Two miners die in tree fall at Marudi Mt (Guyana)

Two miners were killed on Monday and another injured after being hit by a tree, which fell over the pit they were working in at Marudi Mountain, Deep South Rupununi, Region Nine. Dead are Carlos Fernandes, 30, of Karaudar-naua Village, South Rupunu-ni, and Silvio Domingo, 35 of Aishalton Village, also in the South Rupununi. Harves Olivia Alfred, 43, of Aishalton sustained injuries to his head and back and is hospitalized and said to be in a serious condition.

Police said yesterday that at about 11:20 on Monday, four miners were working in a mining pit at Marudi Mountain when a large tree fell over the pit resulting in three of them being hit by its branches. Fernandes and Domingo reportedly died instantly while Alfred was injured. This newspaper was told that Alfred is in a serious state and after arriving at the Lethem Hospital, he was taken across the border to a hospital in Boa Vista, Brazil. He reportedly also sustained fractured ribs and internal injuries.

Miners have recently begun flocking to the Marudi Mountain area to mine gold and there are a number of operations there. An Aishalton resident told this newspaper yesterday that the men had only left to work in the mines about a week ago. They worked at an area called Toucan. It is reportedly a Brazilian-run mine-site. The men were working when the tree fell. A fourth man, said to be a Brazilian national, escaped with a few scratches.

Marudi Mountain is some 30 miles from Aishalton, where the nearest police station is located and after the lawmen were informed, they journeyed to the area.  After conducting their investigations, the bodies of Fernandes and Domingo were taken to the Aishalton Hospital late Monday night. The two were buried in their villages’ yesterday afternoon.

Alfred, meantime, was taken by road to Lethem, about eight hours away from Aishalton. His sister, Una Michael told Stabroek News from Lethem last evening that he had only gone to the mines last week.

Domingo had only recently returned from Brazil. Another Aishalton resident had told Stabroek News that he worked in that country for many years but due to an injury sustained in a vehicular accident, he could not do “hard” work and returned and went to the mines. He resided with his father and siblings while in the community. Fernandes had also only recently returned from Brazil and went to the mines last week.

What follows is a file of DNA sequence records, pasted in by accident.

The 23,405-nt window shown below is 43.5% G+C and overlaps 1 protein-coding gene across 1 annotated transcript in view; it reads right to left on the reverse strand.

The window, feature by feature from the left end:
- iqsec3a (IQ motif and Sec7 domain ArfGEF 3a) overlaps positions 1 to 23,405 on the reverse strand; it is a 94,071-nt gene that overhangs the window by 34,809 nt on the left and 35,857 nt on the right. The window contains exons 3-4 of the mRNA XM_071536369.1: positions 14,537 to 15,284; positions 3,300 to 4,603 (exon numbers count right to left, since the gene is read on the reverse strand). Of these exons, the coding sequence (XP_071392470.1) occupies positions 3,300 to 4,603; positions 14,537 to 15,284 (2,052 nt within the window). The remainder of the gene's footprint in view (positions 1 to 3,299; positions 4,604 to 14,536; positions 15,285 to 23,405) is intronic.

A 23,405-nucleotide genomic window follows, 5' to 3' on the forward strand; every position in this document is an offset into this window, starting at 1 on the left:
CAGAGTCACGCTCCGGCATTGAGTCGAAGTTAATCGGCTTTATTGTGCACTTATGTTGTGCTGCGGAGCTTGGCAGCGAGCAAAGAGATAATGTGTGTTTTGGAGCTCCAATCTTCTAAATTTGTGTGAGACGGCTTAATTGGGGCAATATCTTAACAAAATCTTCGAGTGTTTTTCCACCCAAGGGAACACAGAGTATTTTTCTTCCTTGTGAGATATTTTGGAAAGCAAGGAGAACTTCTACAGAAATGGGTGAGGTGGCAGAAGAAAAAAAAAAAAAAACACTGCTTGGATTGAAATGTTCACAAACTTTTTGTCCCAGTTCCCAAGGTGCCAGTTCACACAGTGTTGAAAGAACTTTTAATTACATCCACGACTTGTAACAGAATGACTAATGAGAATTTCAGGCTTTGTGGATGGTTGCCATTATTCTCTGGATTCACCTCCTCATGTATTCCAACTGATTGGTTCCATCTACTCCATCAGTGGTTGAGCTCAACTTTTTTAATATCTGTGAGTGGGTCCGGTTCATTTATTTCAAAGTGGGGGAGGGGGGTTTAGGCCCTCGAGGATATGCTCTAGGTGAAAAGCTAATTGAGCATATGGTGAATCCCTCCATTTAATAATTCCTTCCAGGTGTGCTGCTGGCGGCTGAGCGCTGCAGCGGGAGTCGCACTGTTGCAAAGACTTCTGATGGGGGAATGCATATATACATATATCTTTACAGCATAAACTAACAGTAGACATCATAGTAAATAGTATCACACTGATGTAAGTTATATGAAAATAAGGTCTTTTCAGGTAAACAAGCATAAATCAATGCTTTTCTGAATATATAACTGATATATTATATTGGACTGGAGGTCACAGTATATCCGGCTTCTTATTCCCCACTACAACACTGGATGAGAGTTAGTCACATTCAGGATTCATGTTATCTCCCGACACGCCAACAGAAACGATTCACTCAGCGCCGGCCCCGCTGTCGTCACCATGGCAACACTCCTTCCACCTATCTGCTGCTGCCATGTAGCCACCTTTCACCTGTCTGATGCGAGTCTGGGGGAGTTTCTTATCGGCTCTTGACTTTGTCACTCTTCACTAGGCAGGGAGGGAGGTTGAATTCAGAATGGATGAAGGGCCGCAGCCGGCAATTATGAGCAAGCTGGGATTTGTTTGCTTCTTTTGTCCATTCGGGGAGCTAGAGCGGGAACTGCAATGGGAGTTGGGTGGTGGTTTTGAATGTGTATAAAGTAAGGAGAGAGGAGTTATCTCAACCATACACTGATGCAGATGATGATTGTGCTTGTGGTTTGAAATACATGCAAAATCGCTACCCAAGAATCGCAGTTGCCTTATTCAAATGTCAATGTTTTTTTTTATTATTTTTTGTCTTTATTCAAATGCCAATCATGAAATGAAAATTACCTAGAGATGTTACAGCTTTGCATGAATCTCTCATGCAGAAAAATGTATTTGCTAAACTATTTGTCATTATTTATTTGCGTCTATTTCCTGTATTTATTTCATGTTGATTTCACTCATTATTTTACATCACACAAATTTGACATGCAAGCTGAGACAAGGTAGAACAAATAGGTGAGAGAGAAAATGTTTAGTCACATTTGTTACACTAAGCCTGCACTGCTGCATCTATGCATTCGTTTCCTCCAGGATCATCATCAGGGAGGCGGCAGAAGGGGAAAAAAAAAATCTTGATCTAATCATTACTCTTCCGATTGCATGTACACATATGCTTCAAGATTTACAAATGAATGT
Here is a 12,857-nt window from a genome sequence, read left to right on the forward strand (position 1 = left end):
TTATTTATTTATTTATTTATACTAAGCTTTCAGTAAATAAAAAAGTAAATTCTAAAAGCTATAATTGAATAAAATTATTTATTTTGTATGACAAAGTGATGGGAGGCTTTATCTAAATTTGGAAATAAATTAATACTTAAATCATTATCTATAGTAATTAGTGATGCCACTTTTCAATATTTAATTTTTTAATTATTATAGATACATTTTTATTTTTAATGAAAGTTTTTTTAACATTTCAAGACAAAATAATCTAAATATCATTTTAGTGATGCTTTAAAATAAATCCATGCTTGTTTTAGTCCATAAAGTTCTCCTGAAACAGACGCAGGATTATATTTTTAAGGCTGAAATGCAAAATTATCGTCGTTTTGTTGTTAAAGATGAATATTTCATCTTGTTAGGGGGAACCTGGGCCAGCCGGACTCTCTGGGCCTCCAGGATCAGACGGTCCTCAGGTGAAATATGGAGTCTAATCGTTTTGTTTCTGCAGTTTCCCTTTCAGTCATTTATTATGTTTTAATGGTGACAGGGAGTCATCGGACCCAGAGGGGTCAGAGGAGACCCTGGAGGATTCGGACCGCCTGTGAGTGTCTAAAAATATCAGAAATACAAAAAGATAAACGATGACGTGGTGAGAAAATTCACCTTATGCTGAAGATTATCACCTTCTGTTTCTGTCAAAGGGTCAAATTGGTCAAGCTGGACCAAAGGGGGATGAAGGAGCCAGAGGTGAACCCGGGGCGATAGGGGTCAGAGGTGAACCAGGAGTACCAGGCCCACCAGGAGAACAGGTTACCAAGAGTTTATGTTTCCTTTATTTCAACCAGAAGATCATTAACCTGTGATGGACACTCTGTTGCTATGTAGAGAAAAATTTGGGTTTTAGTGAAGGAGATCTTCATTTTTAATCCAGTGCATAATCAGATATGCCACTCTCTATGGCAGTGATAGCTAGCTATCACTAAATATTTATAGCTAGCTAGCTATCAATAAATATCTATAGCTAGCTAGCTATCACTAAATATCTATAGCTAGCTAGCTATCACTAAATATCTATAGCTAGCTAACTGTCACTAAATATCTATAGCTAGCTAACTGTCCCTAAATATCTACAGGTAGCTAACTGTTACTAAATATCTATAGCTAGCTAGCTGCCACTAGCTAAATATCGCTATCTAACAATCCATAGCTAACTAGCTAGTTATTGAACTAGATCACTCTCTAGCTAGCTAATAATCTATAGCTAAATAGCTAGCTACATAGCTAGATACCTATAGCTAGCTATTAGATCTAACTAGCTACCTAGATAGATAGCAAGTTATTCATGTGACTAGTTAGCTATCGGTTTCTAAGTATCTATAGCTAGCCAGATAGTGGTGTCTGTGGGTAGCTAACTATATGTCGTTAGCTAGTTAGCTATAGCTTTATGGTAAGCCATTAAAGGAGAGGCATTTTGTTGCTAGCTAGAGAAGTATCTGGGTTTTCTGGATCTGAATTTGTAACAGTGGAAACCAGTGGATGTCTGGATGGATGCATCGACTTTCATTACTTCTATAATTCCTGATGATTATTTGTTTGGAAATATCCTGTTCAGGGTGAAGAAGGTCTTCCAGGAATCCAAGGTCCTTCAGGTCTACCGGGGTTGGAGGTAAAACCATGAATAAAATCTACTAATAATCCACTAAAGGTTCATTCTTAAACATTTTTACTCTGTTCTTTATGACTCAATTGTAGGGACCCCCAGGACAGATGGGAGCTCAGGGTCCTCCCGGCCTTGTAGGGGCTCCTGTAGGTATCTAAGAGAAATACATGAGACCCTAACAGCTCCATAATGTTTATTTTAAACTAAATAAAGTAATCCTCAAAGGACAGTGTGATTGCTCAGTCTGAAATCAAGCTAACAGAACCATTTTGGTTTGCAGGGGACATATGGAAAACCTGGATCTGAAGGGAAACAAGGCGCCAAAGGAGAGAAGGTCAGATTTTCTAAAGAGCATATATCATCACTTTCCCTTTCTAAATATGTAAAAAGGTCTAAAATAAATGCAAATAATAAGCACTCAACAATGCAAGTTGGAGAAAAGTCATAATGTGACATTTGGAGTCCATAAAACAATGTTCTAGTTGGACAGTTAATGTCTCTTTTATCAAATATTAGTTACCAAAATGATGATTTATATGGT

Alfred is also a farmer and has three children. Residents were shocked at the incident. Alfred is “a very hard worker and family man”, the resident said. No similar incident has been reported as occurring in that area in recent times though this newspaper was told that about ten years ago, two persons died after the pit they were working in, caved-in.

Monday’s accident is the latest of several fatal incidents that occurred at mining operations this year. Among these was the case of 56-year-old French geologists Guy Rigottier-Gois, who died in the Konawaruk backdam on April 3. He may have thought he struck gold when he took the unusual decision to enter an excavated pit during heavy rainfall to take further samples, this newspaper was told at the time. Reports said that he was in the pit doing some testing when the soil around the pit, which was loose, just caved in. He died after being trapped under the debris.

On July 3, 21-year-old miner Phillip France of Zeelugt, East Bank Essequibo died shortly after a sandbank in the Mazaruni area collapsed burying him in the pit where he had been working.

On October 12, 59-year-old Leon Clarke of Hopetown Village, West Coast Berbice, a machine operator at a mine in Mahdia died at his worksite.  Police said the man was operating an excavator in a forty feet deep pit when it caved in and covered him. Employees at the site had told the man’s relatives that Clarke was operating the excavator two rocks fell on him. The first, he was able to move away with the excavator but shortly after a second rock fell and pinned him to the machine.

Apart from deaths caused by these methods, a number of drowning and vehicular accidents have cost lives in mining areas.


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